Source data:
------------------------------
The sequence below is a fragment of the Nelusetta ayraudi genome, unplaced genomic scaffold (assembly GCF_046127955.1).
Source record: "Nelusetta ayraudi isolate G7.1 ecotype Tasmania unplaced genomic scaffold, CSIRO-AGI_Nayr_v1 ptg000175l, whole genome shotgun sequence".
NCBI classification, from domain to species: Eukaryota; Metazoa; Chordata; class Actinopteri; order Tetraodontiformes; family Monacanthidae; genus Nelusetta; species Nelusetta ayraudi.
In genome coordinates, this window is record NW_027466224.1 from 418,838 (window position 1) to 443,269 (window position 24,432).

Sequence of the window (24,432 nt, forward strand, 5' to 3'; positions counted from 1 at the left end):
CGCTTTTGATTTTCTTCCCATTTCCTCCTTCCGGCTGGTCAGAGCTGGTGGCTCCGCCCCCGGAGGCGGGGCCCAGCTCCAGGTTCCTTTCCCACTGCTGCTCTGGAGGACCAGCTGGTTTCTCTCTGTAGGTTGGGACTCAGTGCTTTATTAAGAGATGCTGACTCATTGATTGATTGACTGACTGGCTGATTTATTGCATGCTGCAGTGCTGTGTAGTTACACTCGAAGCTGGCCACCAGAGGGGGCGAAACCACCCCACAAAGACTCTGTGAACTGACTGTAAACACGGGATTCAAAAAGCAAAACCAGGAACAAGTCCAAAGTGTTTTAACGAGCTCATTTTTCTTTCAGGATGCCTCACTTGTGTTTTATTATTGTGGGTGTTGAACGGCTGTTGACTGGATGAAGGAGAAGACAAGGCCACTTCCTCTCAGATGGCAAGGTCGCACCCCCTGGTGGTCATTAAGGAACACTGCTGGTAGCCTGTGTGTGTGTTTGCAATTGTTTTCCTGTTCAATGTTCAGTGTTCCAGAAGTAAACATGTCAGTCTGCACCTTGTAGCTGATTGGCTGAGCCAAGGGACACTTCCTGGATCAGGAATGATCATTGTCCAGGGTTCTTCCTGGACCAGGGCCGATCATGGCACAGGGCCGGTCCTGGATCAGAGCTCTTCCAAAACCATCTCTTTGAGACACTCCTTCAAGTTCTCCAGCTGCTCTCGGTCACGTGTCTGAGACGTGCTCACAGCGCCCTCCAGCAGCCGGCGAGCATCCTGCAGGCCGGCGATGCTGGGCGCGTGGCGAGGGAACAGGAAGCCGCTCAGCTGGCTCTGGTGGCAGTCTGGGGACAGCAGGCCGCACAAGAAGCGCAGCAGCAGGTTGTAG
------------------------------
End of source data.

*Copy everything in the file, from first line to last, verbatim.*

The sequence below is a fragment of the Nelusetta ayraudi genome, unplaced genomic scaffold (assembly GCF_046127955.1).
Source record: "Nelusetta ayraudi isolate G7.1 ecotype Tasmania unplaced genomic scaffold, CSIRO-AGI_Nayr_v1 ptg000175l, whole genome shotgun sequence".
NCBI classification, from domain to species: Eukaryota; Metazoa; Chordata; class Actinopteri; order Tetraodontiformes; family Monacanthidae; genus Nelusetta; species Nelusetta ayraudi.
In genome coordinates, this window is record NW_027466224.1 from 418,838 (window position 1) to 443,269 (window position 24,432).

Sequence of the window (24,432 nt, forward strand, 5' to 3'; positions counted from 1 at the left end):
CGCTTTTGATTTTCTTCCCATTTCCTCCTTCCGGCTGGTCAGAGCTGGTGGCTCCGCCCCCGGAGGCGGGGCCCAGCTCCAGGTTCCTTTCCCACTGCTGCTCTGGAGGACCAGCTGGTTTCTCTCTGTAGGTTGGGACTCAGTGCTTTATTAAGAGATGCTGACTCATTGATTGATTGACTGACTGGCTGATTTATTGCATGCTGCAGTGCTGTGTAGTTACACTCGAAGCTGGCCACCAGAGGGGGCGAAACCACCCCACAAAGACTCTGTGAACTGACTGTAAACACGGGATTCAAAAAGCAAAACCAGGAACAAGTCCAAAGTGTTTTAACGAGCTCATTTTTCTTTCAGGATGCCTCACTTGTGTTTTATTATTGTGGGTGTTGAACGGCTGTTGACTGGATGAAGGAGAAGACAAGGCCACTTCCTCTCAGATGGCAAGGTCGCACCCCCTGGTGGTCATTAAGGAACACTGCTGGTAGCCTGTGTGTGTGTTTGCAATTGTTTTCCTGTTCAATGTTCAGTGTTCCAGAAGTAAACATGTCAGTCTGCACCTTGTAGCTGATTGGCTGAGCCAAGGGACACTTCCTGGATCAGGAATGATCATTGTCCAGGGTTCTTCCTGGACCAGGGCCGATCATGGCACAGGGCCGGTCCTGGATCAGAGCTCTTCCAAAACCATCTCTTTGAGACACTCCTTCAAGTTCTCCAGCTGCTCTCGGTCACGTGTCTGAGACGTGCTCACAGCGCCCTCCAGCAGCCGGCGAGCATCCTGCAGGCCGGCGATGCTGGGCGCGTGGCGAGGGAACAGGAAGCCGCTCAGCTGGCTCTGGTGGCAGTCTGGGGACAGCAGGCCGCACAAGAAGCGCAGCAGCAGGTTGTAG